Gandhi is remembered for all this and more. But above all he is remembered for his passionate adherence to Truth and Non-violence. He described this as Satyagraha, which encompasses his supreme spiritual humanism. The twentieth century in which he lived and put his ideas into practice was an era of technology controlled by political power and of robot workmanship determined by mass appeal, which cannot properly be called either industrial or economic. Minutely scrutinized, this age fell short of each of its boasted standards. It had not been industrial enough in the sense of meeting the basic needs f an entire humanity. It had not been scientific enough to apply system with reference to all knowledge. It was an uneconomic age, merely the age of political power in which only a handful of people enjoyed the fruits of the labour of a vast majority, who were hopelessly left to fend for them.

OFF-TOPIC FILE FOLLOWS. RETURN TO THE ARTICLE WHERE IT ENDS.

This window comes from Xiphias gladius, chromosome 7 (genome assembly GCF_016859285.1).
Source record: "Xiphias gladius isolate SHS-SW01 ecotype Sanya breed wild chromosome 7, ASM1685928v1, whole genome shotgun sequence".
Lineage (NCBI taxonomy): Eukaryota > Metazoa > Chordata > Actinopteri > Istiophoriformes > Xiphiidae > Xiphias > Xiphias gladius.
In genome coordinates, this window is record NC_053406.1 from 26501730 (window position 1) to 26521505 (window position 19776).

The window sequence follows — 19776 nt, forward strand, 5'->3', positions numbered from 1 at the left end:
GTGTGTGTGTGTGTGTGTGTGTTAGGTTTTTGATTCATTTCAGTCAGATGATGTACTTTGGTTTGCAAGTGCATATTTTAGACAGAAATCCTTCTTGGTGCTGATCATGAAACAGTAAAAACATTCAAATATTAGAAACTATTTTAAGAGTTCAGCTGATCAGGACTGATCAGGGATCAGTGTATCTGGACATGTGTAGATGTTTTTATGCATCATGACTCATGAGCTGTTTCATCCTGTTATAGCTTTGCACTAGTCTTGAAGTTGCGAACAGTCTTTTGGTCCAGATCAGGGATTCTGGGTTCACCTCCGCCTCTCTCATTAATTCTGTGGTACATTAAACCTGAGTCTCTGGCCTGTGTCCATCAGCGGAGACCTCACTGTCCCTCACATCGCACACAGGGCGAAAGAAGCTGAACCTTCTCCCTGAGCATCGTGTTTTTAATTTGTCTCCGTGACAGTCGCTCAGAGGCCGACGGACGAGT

Into this age lived Gandhi, with a far more superior insight and a more practical method of application, strangely blended together. The world of his time could not see for its blindness what he taught and practiced on a wide scale: that it is by this inner human integrity of ethical life that men can live and organize the mastery of their destiny.